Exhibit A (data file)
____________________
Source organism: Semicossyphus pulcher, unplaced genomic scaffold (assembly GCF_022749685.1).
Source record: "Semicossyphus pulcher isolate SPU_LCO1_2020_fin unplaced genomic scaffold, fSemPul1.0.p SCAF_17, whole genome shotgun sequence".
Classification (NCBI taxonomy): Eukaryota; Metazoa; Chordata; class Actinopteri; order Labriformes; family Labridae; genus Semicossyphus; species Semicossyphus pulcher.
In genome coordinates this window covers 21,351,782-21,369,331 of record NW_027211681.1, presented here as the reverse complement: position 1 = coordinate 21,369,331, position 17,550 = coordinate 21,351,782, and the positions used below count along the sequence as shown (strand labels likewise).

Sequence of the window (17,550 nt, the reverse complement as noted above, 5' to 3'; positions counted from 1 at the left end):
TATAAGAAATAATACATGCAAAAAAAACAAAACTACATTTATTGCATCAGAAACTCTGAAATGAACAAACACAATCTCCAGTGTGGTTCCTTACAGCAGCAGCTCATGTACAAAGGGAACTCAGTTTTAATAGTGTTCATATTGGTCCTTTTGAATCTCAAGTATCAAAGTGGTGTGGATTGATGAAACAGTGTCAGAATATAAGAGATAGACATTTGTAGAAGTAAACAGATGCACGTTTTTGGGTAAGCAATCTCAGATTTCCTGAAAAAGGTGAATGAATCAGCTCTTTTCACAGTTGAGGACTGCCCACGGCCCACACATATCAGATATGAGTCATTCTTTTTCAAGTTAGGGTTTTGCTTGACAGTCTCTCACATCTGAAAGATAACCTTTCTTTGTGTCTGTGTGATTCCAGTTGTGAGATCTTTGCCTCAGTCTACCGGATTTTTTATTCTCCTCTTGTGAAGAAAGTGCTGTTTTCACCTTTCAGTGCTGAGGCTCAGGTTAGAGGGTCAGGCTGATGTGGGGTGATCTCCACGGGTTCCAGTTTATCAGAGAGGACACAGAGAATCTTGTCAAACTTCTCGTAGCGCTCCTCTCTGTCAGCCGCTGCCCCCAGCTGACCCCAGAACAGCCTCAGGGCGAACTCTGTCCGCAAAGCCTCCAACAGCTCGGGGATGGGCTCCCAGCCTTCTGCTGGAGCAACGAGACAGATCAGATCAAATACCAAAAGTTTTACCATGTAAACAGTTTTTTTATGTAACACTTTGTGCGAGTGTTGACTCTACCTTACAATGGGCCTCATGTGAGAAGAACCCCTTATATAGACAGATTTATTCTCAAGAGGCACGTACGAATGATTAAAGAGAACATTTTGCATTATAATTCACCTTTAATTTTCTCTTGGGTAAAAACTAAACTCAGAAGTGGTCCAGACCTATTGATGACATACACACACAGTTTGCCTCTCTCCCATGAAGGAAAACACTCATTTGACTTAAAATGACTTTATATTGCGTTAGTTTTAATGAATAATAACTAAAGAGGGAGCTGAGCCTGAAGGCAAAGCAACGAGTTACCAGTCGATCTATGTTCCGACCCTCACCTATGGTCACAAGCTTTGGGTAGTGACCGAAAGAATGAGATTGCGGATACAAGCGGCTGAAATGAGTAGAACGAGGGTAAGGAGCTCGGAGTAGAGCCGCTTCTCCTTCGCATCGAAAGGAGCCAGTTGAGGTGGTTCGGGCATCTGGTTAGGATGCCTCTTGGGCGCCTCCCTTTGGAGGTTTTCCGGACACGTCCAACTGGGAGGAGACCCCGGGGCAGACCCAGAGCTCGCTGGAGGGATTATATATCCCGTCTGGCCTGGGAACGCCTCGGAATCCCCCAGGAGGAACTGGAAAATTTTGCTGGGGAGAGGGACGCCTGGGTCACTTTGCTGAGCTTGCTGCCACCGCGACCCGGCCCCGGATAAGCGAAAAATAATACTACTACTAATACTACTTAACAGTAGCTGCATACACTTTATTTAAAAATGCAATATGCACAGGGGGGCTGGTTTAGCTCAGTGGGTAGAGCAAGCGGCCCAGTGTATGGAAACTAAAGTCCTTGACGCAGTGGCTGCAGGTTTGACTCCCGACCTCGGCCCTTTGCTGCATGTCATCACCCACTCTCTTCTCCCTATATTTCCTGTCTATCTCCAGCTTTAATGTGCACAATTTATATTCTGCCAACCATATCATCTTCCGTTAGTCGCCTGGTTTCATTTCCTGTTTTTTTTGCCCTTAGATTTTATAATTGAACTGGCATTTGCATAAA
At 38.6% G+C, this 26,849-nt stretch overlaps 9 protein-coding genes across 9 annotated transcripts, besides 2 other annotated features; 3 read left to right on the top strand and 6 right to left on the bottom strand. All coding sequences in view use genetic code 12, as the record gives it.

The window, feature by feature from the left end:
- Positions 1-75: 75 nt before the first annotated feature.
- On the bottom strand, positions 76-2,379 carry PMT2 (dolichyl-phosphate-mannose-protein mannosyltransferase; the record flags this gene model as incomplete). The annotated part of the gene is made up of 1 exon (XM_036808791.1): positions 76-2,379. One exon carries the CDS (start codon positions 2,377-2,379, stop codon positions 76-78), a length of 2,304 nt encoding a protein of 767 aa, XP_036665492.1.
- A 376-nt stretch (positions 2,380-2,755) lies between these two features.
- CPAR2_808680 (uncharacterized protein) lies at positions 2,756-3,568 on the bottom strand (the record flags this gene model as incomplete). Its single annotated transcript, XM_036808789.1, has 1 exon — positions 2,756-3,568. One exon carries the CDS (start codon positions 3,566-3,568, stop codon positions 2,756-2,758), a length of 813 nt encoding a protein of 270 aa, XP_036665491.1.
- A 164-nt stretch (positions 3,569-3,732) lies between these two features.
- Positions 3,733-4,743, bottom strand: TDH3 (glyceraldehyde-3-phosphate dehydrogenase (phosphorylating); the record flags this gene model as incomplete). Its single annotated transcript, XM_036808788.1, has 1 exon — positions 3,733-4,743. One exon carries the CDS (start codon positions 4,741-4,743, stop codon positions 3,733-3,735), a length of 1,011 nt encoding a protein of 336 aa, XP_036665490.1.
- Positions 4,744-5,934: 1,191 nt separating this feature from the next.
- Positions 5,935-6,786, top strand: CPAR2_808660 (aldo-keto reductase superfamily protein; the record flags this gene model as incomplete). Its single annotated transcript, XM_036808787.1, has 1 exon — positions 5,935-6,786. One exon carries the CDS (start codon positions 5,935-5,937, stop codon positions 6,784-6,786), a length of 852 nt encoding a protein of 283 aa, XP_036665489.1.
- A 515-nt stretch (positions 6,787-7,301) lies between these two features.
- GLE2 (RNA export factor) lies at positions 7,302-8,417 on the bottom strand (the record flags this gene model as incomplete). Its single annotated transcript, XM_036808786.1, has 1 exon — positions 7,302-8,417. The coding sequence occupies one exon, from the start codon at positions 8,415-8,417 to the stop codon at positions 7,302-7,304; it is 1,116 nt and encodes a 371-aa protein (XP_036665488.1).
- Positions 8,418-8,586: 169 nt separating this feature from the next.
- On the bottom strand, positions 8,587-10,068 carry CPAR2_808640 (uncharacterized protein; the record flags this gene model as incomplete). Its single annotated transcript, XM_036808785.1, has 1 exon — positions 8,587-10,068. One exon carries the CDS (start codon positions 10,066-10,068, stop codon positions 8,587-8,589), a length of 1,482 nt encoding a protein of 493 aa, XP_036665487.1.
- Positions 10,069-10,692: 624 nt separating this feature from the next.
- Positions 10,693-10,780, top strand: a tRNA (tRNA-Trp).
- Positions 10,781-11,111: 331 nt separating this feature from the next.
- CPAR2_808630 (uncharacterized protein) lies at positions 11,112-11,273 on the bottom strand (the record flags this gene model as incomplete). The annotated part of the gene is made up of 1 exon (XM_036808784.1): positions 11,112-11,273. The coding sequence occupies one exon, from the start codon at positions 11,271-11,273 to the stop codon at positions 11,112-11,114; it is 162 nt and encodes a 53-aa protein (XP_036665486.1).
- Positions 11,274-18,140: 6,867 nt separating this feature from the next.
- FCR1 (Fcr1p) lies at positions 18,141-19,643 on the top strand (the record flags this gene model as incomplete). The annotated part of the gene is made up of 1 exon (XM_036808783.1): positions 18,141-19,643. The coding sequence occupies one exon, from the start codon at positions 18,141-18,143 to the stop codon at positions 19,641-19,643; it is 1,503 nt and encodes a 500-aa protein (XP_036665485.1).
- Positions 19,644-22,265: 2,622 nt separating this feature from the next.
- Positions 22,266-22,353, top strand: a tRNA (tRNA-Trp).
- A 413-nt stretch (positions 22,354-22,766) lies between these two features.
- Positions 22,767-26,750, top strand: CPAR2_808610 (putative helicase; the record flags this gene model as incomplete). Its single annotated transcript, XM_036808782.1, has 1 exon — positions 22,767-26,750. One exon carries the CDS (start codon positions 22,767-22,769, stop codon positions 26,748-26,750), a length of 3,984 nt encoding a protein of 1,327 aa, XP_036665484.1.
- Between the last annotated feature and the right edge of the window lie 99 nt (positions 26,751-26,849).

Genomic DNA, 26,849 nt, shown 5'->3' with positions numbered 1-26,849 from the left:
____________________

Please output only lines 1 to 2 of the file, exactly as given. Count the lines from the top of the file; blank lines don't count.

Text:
Source organism: Semicossyphus pulcher, unplaced genomic scaffold (assembly GCF_022749685.1).
Source record: "Semicossyphus pulcher isolate SPU_LCO1_2020_fin unplaced genomic scaffold, fSemPul1.0.p SCAF_17, whole genome shotgun sequence".